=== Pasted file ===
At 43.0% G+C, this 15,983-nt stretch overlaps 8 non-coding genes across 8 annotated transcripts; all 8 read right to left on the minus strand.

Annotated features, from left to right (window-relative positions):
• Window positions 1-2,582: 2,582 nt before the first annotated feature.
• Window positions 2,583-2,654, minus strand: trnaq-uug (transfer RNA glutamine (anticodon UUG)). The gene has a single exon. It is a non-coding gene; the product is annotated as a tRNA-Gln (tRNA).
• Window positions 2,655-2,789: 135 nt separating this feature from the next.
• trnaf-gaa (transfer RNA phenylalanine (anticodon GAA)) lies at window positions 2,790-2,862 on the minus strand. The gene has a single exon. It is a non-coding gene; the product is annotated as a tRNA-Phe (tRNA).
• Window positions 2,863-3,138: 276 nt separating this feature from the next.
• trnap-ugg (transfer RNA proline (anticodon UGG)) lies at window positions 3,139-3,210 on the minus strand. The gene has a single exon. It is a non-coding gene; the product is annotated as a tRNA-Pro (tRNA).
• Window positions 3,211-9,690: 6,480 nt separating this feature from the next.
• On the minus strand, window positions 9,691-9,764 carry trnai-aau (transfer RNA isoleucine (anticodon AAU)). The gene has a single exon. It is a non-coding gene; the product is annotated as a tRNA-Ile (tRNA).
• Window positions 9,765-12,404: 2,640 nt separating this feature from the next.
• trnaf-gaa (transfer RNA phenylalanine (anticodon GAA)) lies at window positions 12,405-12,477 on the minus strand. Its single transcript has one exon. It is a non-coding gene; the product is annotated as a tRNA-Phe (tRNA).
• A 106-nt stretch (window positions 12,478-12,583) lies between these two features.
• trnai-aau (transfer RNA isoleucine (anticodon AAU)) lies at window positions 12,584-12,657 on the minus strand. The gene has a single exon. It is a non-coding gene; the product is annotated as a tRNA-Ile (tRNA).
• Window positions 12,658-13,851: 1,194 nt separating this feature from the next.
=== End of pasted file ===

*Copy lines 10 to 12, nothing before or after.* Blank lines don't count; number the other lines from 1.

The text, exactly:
• On the minus strand, window positions 9,691-9,764 carry trnai-aau (transfer RNA isoleucine (anticodon AAU)). The gene has a single exon. It is a non-coding gene; the product is annotated as a tRNA-Ile (tRNA).
• Window positions 9,765-12,404: 2,640 nt separating this feature from the next.
• trnaf-gaa (transfer RNA phenylalanine (anticodon GAA)) lies at window positions 12,405-12,477 on the minus strand. Its single transcript has one exon. It is a non-coding gene; the product is annotated as a tRNA-Phe (tRNA).